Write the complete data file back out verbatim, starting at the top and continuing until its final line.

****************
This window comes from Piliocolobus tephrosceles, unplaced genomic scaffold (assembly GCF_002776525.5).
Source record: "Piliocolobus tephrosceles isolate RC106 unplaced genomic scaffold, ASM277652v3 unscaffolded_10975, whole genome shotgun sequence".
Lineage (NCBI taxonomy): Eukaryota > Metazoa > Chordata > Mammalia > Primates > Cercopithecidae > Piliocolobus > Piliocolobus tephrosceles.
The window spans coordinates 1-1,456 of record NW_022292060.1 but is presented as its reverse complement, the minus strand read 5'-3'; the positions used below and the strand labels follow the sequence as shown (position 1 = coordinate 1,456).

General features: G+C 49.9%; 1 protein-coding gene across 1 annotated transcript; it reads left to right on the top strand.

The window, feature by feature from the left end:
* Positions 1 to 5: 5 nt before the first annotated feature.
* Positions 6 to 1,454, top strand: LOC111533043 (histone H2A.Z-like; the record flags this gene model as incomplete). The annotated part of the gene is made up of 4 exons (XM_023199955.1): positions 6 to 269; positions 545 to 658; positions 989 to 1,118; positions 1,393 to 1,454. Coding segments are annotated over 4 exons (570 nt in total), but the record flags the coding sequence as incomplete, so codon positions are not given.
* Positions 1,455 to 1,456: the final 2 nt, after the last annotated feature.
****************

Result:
This window comes from Piliocolobus tephrosceles, unplaced genomic scaffold (assembly GCF_002776525.5).
Source record: "Piliocolobus tephrosceles isolate RC106 unplaced genomic scaffold, ASM277652v3 unscaffolded_10975, whole genome shotgun sequence".
Lineage (NCBI taxonomy): Eukaryota > Metazoa > Chordata > Mammalia > Primates > Cercopithecidae > Piliocolobus > Piliocolobus tephrosceles.
The window spans coordinates 1-1,456 of record NW_022292060.1 but is presented as its reverse complement, the minus strand read 5'-3'; the positions used below and the strand labels follow the sequence as shown (position 1 = coordinate 1,456).

General features: G+C 49.9%; 1 protein-coding gene across 1 annotated transcript; it reads left to right on the top strand.

The window, feature by feature from the left end:
* Positions 1 to 5: 5 nt before the first annotated feature.
* Positions 6 to 1,454, top strand: LOC111533043 (histone H2A.Z-like; the record flags this gene model as incomplete). The annotated part of the gene is made up of 4 exons (XM_023199955.1): positions 6 to 269; positions 545 to 658; positions 989 to 1,118; positions 1,393 to 1,454. Coding segments are annotated over 4 exons (570 nt in total), but the record flags the coding sequence as incomplete, so codon positions are not given.
* Positions 1,455 to 1,456: the final 2 nt, after the last annotated feature.